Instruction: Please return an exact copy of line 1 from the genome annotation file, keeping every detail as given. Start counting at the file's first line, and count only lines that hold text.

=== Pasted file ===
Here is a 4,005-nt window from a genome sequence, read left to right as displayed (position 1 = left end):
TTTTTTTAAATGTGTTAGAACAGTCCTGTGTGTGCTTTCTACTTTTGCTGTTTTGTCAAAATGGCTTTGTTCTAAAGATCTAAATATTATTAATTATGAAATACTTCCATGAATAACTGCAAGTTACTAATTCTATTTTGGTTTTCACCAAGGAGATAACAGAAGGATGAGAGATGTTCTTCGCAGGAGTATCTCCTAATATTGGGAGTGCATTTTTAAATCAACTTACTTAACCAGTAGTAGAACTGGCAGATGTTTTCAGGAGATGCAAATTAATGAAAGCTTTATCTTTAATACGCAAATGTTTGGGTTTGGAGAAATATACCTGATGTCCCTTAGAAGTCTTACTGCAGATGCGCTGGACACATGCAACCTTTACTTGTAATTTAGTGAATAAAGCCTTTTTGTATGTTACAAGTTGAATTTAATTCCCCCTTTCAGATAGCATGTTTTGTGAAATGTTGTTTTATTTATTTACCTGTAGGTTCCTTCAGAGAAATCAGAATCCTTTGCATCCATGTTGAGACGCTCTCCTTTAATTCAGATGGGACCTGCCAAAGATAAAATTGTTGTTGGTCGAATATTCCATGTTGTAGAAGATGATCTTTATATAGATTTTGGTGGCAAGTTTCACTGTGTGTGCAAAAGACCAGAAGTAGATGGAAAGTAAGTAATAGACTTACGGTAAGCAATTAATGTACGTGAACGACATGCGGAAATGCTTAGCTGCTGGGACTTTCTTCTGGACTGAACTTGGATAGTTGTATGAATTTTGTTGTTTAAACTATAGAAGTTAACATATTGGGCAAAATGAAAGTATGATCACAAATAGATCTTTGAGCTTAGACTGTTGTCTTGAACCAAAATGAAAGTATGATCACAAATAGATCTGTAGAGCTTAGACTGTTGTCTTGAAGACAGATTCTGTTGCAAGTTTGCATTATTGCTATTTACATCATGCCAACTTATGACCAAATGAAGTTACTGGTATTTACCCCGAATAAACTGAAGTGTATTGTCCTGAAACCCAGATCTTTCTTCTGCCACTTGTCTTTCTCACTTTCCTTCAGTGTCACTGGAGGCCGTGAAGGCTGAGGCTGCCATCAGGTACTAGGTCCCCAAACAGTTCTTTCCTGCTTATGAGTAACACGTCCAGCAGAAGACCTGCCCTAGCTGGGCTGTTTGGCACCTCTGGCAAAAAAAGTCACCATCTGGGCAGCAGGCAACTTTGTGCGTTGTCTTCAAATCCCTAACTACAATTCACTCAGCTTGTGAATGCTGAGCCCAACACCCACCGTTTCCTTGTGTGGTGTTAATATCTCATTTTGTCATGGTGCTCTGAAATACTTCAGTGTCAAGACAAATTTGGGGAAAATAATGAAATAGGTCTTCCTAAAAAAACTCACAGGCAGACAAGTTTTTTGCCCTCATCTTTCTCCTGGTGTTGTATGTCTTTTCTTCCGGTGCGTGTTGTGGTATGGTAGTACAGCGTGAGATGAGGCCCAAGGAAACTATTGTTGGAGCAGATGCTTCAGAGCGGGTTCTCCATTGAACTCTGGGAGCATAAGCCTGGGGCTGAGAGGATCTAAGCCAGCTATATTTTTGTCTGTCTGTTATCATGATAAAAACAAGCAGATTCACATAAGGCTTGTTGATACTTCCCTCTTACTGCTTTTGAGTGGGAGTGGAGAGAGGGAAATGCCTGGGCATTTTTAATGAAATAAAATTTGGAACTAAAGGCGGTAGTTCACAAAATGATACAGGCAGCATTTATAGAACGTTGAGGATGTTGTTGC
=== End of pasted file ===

Here is a 4,005-nt window from a genome sequence, read left to right as displayed (position 1 = left end):